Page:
by Chad "Deliboy" Damiani
photos from Ross Forman of wcw.com
The brain of Marie Curie worked to develop nuclear physics, the beauty of Helen of Troy drove peaceful men to war and the brass of Amelia Earhart led to her trans-Atlantic flight.
Granted, these chicks did some noteworthy stuff, but I can't remember the last time I added radium to my grocery list, read Homer in the bathroom or cared about the gender of my airplane pilot (my flying focus is always on the air travel triumvirate: aisle seat, exit row and extra peanuts). Maybe I've been altered working in this crazy business, but if I had to think of a woman who's made a real difference in the quality of my life, the heroine wouldn't be on the back of a coin or the topic of a History Channel special.
Barring my mother from competition, I'd have to choose Kimberly Page.
Yes, I said Kimberly.
Before I get bombarded by hate mail, let me assure all the Nitro Girl fanatics that I'm completely serious. And I'm not just praising the lady Page for her unbelievable looks, sequined sports bras and trend-setting appearances in Playboy magazine (Helen might have launched a thousand ships, but did she ever cause a last-issue tugging match at a New York newsstand?). The letter of commendation doesn't even have to do with her pioneering efforts on the Internet or her ability to help DDP reach superstar status.
In a time where women seemed to lose their purpose in professional wrestling -- or were forced to settle for collecting robes and playing ringside eye candy -- Kimberly proved that fans not only wanted women involved in the product but demanded that these ladies demonstrate their own athleticism, enthusiasm and distinct personality.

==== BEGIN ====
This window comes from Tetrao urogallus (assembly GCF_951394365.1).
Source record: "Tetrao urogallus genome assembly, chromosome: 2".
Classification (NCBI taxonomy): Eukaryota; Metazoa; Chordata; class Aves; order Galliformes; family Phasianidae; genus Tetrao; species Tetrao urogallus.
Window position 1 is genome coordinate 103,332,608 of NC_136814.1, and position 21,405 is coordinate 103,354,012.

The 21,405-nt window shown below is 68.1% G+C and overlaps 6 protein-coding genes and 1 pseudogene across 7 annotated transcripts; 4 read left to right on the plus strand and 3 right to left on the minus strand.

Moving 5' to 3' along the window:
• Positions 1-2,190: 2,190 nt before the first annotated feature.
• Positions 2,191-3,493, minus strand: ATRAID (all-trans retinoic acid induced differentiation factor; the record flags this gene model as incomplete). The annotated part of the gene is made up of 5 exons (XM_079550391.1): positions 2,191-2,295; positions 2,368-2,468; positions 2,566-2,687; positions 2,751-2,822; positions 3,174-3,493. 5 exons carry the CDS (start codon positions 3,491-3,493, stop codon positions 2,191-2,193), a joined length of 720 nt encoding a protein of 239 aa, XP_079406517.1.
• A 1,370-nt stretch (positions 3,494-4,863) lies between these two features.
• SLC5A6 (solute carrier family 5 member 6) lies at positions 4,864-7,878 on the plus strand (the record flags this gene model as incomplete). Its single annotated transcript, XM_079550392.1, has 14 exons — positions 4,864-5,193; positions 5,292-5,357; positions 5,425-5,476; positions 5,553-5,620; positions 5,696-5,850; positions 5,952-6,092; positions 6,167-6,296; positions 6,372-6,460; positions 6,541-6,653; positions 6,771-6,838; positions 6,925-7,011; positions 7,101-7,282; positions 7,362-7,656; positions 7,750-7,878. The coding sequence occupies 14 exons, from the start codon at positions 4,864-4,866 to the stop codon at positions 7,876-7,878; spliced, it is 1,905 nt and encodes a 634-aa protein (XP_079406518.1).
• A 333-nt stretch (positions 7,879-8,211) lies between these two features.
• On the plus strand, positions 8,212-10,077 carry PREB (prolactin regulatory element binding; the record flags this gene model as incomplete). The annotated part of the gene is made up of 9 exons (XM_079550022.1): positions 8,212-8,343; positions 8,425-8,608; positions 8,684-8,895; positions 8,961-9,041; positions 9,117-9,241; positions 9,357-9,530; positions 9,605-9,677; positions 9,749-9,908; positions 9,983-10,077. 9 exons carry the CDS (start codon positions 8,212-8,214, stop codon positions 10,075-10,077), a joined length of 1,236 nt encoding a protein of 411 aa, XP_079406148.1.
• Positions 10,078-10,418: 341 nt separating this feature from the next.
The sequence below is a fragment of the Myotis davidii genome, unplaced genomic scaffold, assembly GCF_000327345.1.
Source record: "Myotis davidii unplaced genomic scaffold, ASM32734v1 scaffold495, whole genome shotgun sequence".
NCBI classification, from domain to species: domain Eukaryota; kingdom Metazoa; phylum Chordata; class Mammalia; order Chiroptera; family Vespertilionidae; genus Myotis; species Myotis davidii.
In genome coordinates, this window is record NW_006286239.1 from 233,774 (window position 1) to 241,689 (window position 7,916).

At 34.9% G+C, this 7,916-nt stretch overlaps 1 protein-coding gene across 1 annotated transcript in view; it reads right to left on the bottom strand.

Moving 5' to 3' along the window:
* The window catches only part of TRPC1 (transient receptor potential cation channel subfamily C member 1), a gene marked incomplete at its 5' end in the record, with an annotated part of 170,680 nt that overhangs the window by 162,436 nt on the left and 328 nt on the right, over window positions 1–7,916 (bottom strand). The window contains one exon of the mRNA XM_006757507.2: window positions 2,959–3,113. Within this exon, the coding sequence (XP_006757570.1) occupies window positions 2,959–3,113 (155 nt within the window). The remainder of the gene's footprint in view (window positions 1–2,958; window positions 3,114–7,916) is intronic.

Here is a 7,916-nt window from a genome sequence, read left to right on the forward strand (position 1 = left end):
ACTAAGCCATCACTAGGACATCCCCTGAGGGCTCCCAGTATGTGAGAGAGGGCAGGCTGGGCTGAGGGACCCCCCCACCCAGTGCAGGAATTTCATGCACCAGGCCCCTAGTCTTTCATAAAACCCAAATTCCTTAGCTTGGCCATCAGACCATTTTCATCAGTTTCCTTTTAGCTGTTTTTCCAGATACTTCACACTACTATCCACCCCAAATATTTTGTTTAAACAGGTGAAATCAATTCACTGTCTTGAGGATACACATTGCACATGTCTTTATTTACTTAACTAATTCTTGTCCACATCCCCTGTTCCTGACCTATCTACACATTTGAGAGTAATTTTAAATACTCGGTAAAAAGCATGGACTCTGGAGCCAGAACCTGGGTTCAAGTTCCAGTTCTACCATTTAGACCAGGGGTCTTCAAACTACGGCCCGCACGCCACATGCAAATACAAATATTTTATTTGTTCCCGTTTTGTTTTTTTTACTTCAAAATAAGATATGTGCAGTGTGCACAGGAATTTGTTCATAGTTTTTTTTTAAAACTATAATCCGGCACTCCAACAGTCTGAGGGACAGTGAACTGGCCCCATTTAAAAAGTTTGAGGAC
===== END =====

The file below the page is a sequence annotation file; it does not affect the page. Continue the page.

In my opinion, ladies like Gorgeous George, Miss Madness and Chastity can attribute their current employment to the impact of Kimberly's dance squad. If you have any question about the popularity of the Nitro Girls, attend a live show, check out a WCW autograph signing or just ask Gary the webmaster what area of WCW.com gets accessed more than Mark Madden's refrigerator. And the Nitro Girls have done more than just energize live shows and create unbelievable calendars -- they've provided this company, and this country, with role models for the young girl demographic we'd sorely forgotten.
Kimberly Page made wrestling better.
And since my days have become consumed with the almighty turnbuckle, Kim's made my workplace and livelihood a great deal more enjoyable -- as opposed to those female slackers I mentioned in the beginning. Thank you, Kim, for having a unique vision and the diligence to see it to fruition. (And double-thanks for having your vision rehearse in the arena every Monday. Nitro Girl practice certainly beats watching Sonny Onoo and Hak play chess in the locker room.)